At the whistle station, the Scouts demonstrated the Cub Scout Handshake and talked about what it meant. In exchange, they got their whistle! The Cub Scouts learned that the whistle is ONLY to be used in an emergency, but they got to practice blowing it a couple of times. It then went into the storage bag.
Here, all of the Scouts (including the Bears) worked on requirement 5 of the Wolf adventure, Running with the Pack. They needed to do two of the following: frog leap, inchworm walk, kangaroo hop or crab walk.
The Cub Scouts inchworm walked or kangaroo hopped their way from a starting point to an adult. When they got there, they told the adult what the Scout Sign means. Then they crab walked or frog leaped back to the starting point where they got their lip balm to put in their bag!
To get their water bottles, the kids completed requirement 2 of the Wolf Running with the Pack Adventure and explained what the Scout Salute means.
The Scouts demonstrated that they could keep their balance while walking forward toward a point. Without turning around, they walked backward back to the adult and explained what the Scout Salute means. Finally, they walked sideways to another adult who gave them their bottle of water.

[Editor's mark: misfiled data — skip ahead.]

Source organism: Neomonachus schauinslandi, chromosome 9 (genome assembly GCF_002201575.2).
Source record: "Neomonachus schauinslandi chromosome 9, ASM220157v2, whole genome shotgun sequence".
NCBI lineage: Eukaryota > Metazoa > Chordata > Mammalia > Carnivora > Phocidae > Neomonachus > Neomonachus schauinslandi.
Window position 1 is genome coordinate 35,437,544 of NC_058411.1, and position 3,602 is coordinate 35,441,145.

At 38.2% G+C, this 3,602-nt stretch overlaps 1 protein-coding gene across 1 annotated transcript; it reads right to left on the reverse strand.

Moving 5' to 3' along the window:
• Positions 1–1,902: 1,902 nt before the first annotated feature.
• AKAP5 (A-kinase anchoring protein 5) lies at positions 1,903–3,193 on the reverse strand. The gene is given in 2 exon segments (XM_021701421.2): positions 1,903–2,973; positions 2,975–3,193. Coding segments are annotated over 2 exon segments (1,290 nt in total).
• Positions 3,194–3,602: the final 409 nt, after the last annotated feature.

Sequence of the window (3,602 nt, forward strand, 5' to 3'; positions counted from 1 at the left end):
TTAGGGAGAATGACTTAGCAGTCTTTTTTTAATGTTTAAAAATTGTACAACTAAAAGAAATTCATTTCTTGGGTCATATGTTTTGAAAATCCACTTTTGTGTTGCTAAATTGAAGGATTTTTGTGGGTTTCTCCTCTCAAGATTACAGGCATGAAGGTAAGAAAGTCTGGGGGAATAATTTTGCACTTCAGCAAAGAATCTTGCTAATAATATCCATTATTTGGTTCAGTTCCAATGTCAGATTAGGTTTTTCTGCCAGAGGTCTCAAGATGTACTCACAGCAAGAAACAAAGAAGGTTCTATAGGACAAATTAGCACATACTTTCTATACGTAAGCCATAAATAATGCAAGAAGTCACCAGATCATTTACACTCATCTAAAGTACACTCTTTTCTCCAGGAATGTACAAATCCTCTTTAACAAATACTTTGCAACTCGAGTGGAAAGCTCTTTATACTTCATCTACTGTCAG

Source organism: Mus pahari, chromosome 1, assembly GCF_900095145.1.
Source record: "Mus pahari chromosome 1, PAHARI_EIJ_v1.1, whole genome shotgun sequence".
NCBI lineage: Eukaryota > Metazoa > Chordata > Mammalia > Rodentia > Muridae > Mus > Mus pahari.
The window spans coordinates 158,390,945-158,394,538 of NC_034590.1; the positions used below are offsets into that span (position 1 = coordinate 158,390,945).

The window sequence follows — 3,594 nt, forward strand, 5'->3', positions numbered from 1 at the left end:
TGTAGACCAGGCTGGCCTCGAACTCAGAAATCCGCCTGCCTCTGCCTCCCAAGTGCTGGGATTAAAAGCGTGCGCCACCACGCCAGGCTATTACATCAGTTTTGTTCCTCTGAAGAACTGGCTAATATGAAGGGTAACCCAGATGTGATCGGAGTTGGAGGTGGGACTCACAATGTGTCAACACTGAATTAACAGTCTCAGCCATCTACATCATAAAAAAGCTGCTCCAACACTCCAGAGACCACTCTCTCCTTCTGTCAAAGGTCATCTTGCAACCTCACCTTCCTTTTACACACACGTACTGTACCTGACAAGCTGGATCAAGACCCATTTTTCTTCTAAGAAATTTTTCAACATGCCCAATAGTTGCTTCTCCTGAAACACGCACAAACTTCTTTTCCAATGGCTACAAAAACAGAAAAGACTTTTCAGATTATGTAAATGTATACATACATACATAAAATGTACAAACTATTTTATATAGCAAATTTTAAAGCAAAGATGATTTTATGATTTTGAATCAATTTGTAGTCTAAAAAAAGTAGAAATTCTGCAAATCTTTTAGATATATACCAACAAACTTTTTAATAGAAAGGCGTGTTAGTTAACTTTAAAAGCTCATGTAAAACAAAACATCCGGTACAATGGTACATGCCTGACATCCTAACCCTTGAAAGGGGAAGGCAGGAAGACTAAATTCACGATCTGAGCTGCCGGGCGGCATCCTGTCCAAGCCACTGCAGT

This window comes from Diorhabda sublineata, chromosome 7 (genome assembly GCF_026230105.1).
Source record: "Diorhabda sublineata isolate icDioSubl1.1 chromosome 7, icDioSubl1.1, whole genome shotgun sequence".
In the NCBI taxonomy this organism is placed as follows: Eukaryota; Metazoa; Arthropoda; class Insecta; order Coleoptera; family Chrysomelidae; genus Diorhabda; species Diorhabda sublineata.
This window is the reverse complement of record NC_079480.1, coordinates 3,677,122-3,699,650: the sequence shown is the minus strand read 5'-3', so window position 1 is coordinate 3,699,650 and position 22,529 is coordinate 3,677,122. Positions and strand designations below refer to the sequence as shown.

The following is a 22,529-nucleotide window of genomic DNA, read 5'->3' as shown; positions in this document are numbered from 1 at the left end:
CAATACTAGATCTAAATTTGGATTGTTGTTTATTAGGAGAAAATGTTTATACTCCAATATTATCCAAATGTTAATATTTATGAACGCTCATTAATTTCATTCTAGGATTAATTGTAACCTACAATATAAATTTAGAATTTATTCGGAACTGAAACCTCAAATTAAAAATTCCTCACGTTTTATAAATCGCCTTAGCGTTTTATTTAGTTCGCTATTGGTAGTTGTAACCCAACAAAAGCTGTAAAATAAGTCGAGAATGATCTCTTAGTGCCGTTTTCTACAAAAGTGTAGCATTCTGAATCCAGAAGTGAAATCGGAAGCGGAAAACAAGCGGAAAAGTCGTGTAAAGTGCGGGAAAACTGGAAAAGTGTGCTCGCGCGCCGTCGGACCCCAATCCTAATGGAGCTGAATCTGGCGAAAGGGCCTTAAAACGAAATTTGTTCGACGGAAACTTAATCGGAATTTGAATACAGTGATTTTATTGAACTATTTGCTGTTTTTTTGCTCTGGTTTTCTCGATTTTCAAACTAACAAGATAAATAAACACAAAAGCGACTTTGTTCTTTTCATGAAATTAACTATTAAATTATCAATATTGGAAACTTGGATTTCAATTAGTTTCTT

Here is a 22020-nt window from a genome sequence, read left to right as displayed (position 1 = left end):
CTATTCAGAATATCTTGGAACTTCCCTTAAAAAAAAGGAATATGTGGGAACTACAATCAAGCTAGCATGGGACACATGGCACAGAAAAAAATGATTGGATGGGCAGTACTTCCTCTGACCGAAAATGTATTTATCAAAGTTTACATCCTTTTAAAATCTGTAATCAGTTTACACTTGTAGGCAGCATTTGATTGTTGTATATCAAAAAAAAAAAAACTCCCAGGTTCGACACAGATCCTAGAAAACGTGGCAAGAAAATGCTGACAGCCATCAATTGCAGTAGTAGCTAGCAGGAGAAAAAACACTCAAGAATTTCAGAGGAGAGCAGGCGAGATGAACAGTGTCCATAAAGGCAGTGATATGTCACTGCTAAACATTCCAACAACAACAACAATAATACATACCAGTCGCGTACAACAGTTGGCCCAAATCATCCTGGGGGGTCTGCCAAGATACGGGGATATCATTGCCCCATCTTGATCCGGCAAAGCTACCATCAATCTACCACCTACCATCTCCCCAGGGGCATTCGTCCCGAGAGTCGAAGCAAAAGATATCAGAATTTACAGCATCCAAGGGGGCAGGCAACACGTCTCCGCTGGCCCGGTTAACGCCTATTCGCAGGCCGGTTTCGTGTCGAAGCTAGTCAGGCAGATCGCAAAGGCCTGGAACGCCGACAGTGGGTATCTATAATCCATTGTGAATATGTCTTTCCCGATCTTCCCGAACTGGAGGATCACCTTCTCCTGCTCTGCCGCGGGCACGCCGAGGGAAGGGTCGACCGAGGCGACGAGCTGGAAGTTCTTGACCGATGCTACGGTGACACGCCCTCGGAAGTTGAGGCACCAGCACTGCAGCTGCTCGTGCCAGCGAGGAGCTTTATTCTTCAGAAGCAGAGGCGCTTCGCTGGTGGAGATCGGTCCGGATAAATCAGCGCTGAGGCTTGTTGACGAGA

To complete requirement 3 of the Running with the Pack adventure, the Cub Scouts needed to do a front roll, a back roll and a frog stand.
Laura ran this station, and she started the activity by attempting to model a frog stand. It is very hard to do. She explained to them that she couldn't do a frog stand, but she was trying her best and that was what mattered. It didn't matter that they couldn't do the frog stand as long as they did their best. As each kid tried, Laura asked, “Did you do your best?”
After the frog stand, the Scouts did their front and back rolls and repeated the Cub Scout Motto. They got their flashlights and added them to their Cub Scout Six Essentials bag.
I LOVE this station because it embodies the spirit of the Cub Scout Motto. The Scouts are not only told that doing their best was most important, but they saw it being modeled as well. A leader couldn't do the frog stand, but she did her best. And that was OK.
Laura did a great job of planning this meeting! The kids learned about the Cub Scout Six Essentials, they reviewed the Bobcat requirements and they were active while they did it! And they had fun.
Have you created a super-fun den meeting? I would love to hear about it, so leave me a comment below.
Yours in Scouting,